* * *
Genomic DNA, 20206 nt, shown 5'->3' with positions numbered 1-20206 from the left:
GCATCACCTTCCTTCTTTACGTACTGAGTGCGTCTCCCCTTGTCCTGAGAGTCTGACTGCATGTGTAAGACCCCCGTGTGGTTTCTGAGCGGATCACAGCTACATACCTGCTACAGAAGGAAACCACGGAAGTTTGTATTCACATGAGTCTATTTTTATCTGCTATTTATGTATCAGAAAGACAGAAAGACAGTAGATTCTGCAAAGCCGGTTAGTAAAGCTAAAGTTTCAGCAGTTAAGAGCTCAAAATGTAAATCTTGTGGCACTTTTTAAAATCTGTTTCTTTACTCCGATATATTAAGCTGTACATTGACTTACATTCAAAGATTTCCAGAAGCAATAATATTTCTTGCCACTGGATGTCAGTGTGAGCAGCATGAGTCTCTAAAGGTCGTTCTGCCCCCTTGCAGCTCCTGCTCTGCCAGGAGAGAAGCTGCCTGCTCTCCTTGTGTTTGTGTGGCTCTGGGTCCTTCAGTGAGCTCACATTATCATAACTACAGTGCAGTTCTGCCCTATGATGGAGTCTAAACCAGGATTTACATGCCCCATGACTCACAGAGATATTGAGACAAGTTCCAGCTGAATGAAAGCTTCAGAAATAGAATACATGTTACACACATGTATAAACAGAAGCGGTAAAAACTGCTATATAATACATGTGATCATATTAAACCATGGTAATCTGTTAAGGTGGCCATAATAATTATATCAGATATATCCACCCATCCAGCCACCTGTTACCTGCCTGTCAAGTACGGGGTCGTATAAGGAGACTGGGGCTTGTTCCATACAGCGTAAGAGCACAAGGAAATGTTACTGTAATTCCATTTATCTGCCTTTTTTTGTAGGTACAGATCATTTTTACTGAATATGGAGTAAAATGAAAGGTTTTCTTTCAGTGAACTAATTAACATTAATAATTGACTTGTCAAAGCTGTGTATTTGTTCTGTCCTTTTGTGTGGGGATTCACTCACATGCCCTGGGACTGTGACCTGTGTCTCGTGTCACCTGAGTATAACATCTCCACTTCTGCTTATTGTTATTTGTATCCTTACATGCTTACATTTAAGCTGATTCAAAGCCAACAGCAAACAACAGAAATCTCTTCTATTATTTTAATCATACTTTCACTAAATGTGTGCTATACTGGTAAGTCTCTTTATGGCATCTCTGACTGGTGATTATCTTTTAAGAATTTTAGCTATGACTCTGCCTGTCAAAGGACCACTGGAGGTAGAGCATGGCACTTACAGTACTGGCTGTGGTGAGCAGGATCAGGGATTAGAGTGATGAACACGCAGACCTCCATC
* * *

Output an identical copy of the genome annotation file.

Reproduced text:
Genomic DNA, 20206 nt, shown 5'->3' with positions numbered 1-20206 from the left:
GCATCACCTTCCTTCTTTACGTACTGAGTGCGTCTCCCCTTGTCCTGAGAGTCTGACTGCATGTGTAAGACCCCCGTGTGGTTTCTGAGCGGATCACAGCTACATACCTGCTACAGAAGGAAACCACGGAAGTTTGTATTCACATGAGTCTATTTTTATCTGCTATTTATGTATCAGAAAGACAGAAAGACAGTAGATTCTGCAAAGCCGGTTAGTAAAGCTAAAGTTTCAGCAGTTAAGAGCTCAAAATGTAAATCTTGTGGCACTTTTTAAAATCTGTTTCTTTACTCCGATATATTAAGCTGTACATTGACTTACATTCAAAGATTTCCAGAAGCAATAATATTTCTTGCCACTGGATGTCAGTGTGAGCAGCATGAGTCTCTAAAGGTCGTTCTGCCCCCTTGCAGCTCCTGCTCTGCCAGGAGAGAAGCTGCCTGCTCTCCTTGTGTTTGTGTGGCTCTGGGTCCTTCAGTGAGCTCACATTATCATAACTACAGTGCAGTTCTGCCCTATGATGGAGTCTAAACCAGGATTTACATGCCCCATGACTCACAGAGATATTGAGACAAGTTCCAGCTGAATGAAAGCTTCAGAAATAGAATACATGTTACACACATGTATAAACAGAAGCGGTAAAAACTGCTATATAATACATGTGATCATATTAAACCATGGTAATCTGTTAAGGTGGCCATAATAATTATATCAGATATATCCACCCATCCAGCCACCTGTTACCTGCCTGTCAAGTACGGGGTCGTATAAGGAGACTGGGGCTTGTTCCATACAGCGTAAGAGCACAAGGAAATGTTACTGTAATTCCATTTATCTGCCTTTTTTTGTAGGTACAGATCATTTTTACTGAATATGGAGTAAAATGAAAGGTTTTCTTTCAGTGAACTAATTAACATTAATAATTGACTTGTCAAAGCTGTGTATTTGTTCTGTCCTTTTGTGTGGGGATTCACTCACATGCCCTGGGACTGTGACCTGTGTCTCGTGTCACCTGAGTATAACATCTCCACTTCTGCTTATTGTTATTTGTATCCTTACATGCTTACATTTAAGCTGATTCAAAGCCAACAGCAAACAACAGAAATCTCTTCTATTATTTTAATCATACTTTCACTAAATGTGTGCTATACTGGTAAGTCTCTTTATGGCATCTCTGACTGGTGATTATCTTTTAAGAATTTTAGCTATGACTCTGCCTGTCAAAGGACCACTGGAGGTAGAGCATGGCACTTACAGTACTGGCTGTGGTGAGCAGGATCAGGGATTAGAGTGATGAACACGCAGACCTCCATC